Spurred by Tragedy
In 1825, Samuel Morse was in Washington, D.C. painting a portrait of the Marquis de Lafayette when he received a letter by horse messenger telling him his wife had died – Morse immediately returned to his home in New Haven to find she had already been buried. This experience left him with a determination to speed up long distance communication.
Joseph Henry Transmits a Signal
In 1830, in Albany, New York, Joseph Henry discovered that utilizing high voltages allowed him to transmit electrical current over larger distances than previously possible. In a moment of inspiration, he realized he could combine this discovery with an electromagnet – Henry was also a brilliant early pioneer of electromagnetism – to transmit a signal.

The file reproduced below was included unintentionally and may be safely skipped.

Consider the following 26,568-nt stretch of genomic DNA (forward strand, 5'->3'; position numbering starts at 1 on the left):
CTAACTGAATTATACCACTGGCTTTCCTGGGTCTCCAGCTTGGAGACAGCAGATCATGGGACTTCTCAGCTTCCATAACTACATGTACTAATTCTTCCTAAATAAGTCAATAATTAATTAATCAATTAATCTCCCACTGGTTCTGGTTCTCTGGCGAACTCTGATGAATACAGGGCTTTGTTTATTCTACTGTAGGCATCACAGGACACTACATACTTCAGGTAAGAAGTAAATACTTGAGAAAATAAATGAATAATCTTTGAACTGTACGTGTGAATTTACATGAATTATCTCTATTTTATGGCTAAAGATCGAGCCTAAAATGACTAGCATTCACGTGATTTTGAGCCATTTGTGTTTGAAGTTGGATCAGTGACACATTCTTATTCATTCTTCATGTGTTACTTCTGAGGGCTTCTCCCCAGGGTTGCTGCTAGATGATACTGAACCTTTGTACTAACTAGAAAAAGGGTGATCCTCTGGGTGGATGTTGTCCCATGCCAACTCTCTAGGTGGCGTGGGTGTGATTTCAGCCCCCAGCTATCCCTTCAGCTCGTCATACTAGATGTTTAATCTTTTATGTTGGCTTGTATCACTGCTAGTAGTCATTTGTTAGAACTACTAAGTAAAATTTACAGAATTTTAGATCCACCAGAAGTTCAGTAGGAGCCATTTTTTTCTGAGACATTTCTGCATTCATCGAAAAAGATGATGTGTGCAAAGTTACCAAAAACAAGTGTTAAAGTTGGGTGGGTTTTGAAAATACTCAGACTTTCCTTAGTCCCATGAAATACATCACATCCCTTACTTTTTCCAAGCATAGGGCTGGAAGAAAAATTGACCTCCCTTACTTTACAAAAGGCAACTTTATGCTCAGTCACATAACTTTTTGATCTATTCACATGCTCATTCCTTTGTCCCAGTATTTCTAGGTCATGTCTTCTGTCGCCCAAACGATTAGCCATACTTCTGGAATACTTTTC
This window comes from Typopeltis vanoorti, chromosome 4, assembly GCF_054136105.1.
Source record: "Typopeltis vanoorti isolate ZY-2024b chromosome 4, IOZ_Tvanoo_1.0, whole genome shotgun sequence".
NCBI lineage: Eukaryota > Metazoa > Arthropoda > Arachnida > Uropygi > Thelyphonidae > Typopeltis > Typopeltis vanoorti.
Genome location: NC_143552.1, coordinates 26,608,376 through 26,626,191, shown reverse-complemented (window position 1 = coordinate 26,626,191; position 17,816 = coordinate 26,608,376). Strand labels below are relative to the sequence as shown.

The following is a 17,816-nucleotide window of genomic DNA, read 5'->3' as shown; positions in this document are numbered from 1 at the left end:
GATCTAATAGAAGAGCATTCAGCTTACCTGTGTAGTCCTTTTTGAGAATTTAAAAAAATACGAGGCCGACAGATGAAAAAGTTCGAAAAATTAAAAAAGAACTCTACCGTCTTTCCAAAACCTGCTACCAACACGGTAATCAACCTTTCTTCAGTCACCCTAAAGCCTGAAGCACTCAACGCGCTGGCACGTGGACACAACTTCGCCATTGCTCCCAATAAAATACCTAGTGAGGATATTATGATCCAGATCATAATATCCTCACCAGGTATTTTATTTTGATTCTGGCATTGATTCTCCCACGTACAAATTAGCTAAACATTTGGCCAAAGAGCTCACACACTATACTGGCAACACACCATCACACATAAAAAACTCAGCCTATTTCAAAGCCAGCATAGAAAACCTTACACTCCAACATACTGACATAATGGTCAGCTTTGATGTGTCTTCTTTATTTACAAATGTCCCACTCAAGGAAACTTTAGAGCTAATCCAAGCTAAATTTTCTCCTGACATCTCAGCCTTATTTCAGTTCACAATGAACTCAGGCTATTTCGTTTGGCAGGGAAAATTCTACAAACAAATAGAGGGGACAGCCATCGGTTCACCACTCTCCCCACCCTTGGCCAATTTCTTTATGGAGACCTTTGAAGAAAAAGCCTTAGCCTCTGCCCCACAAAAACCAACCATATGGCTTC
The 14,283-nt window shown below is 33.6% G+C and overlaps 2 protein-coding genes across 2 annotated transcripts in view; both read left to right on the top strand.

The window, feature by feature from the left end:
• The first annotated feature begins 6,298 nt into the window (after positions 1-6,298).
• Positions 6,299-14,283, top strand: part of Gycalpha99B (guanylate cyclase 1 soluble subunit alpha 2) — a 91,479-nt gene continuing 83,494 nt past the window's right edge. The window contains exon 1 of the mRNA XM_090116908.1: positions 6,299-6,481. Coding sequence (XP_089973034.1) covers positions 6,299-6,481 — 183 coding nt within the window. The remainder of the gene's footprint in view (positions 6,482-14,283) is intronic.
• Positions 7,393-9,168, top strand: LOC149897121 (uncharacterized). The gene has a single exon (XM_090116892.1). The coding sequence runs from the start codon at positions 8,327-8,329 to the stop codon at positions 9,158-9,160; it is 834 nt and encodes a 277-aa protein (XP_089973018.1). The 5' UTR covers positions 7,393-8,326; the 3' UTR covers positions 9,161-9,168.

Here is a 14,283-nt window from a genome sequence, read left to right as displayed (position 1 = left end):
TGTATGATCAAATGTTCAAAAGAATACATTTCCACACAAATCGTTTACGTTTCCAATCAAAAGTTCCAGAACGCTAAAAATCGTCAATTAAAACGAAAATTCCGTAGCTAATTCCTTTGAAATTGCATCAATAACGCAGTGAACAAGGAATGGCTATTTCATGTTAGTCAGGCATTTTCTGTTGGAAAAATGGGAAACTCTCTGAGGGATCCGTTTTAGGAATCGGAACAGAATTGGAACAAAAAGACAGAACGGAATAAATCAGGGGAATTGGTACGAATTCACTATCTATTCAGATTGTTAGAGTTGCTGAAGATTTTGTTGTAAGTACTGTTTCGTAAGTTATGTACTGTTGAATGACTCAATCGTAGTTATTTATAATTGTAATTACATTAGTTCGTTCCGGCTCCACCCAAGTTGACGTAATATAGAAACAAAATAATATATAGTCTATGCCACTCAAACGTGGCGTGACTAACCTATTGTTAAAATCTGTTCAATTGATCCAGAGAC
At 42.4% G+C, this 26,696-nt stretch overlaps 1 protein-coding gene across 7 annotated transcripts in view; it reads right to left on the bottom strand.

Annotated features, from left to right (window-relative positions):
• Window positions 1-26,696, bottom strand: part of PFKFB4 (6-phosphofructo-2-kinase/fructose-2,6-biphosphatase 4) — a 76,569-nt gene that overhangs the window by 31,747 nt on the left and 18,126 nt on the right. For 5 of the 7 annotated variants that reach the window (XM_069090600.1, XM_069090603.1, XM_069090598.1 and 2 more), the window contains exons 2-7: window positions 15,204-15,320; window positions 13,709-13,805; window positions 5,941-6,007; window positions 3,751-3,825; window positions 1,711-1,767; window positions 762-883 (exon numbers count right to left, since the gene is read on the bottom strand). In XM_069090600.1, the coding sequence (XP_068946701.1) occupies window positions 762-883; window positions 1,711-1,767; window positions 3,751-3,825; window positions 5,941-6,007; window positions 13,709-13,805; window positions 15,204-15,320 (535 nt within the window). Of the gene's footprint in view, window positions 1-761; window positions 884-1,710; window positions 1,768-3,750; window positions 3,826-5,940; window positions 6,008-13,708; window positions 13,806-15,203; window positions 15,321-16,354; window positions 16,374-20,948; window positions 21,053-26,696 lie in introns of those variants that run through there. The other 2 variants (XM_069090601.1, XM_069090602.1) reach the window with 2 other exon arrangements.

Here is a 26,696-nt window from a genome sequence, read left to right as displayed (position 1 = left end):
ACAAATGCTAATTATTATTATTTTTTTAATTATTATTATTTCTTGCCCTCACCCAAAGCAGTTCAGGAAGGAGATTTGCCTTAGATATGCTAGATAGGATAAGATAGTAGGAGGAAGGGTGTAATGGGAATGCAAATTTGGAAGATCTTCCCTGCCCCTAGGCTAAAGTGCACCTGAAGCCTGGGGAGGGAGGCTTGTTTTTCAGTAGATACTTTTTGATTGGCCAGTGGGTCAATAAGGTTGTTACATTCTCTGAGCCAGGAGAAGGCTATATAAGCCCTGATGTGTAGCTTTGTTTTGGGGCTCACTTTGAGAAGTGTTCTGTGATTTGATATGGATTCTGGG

His students at Albany Academy gathered around a bell and saw Henry cause it to ring from 1000 feet (305 meters) away. The electric current traveled along 1000 feet of wire, activated an electromagnet, which attracted a metal pivot, ringing a bell. With more work Henry extended the transmission distance to about a mile. Henry had demonstrated two potentially useful new devices: the telegraph and the doorbell. He did not attempt to patent these – he thought of himself as a pure scientist, not a financially driven inventor.
Morse Independently Devises the Telegraph
In 1832, returning from a trip to Europe, Morse met Charles Thomas Jackson, who demonstrated an electromagnet to him. This was when Morse, ever mindful of arriving back in New Haven to find his wife already buried, first had the idea for a telegraph.
Joseph Henry Invents the Relay
The telegraph Joseph Henry demonstrated at Albany could not work over the long distances required for a fully practical telegraph, but Henry overcame this problem.
The key to longer distance transmission was a device called a relay. A relay is a switch that is opened or closed by an electromagnet. In a telegraph line, a relay takes a signal arriving from one circuit and re-transmits it to another circuit; in this way a long telegraph line can be made up of much shorter, individually powered lines, each linked by a relay.